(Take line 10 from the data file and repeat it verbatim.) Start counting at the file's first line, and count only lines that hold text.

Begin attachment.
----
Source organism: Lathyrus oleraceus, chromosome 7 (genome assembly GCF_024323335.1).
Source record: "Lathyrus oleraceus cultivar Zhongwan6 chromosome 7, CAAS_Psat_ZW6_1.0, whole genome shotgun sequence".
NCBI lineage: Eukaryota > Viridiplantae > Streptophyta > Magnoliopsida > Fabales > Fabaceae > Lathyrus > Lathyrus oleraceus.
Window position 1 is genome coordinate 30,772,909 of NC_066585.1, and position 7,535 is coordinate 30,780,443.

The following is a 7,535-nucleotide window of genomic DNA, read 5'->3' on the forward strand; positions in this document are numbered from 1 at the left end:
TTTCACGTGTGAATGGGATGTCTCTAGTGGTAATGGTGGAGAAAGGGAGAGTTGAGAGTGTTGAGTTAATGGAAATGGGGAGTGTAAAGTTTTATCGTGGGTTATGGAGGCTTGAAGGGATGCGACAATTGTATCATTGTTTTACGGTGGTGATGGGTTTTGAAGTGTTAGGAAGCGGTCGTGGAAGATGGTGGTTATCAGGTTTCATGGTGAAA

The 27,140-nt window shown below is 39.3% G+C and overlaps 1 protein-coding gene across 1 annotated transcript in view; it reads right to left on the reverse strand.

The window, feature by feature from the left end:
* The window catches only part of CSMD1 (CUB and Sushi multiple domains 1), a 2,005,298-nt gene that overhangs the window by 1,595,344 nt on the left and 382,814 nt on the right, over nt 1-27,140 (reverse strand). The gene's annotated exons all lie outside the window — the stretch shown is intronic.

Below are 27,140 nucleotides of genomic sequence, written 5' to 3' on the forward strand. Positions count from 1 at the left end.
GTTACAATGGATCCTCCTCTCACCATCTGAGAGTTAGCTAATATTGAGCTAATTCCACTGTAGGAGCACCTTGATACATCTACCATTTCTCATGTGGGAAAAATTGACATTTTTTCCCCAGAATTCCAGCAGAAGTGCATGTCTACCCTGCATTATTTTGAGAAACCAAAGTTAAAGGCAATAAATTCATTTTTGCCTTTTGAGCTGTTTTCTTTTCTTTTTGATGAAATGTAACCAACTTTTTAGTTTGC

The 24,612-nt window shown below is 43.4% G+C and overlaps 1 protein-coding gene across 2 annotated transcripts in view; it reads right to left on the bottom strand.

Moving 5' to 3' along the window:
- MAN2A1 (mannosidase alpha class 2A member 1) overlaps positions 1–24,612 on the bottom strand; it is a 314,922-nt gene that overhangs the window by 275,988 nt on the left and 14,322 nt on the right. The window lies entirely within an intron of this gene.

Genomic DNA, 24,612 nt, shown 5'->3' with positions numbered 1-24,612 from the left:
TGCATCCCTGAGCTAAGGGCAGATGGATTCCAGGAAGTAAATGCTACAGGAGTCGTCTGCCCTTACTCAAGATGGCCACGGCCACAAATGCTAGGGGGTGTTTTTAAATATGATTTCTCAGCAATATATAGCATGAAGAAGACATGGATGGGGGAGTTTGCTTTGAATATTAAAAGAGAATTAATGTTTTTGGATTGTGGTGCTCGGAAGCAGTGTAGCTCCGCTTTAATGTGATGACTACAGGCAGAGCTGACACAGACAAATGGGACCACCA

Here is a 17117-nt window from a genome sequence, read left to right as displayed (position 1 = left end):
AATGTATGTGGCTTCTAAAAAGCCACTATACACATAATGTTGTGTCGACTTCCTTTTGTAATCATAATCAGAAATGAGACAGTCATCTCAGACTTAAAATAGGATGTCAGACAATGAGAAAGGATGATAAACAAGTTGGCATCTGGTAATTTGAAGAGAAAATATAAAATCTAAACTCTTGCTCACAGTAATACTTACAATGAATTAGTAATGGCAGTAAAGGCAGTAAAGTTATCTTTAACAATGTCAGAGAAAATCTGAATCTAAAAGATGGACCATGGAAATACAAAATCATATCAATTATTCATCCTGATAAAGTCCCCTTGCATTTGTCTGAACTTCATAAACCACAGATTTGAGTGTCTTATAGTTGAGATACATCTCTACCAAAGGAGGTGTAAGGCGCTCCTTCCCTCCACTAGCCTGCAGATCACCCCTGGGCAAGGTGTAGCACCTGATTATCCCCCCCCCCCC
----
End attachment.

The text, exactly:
Below are 27,140 nucleotides of genomic sequence, written 5' to 3' on the forward strand. Positions count from 1 at the left end.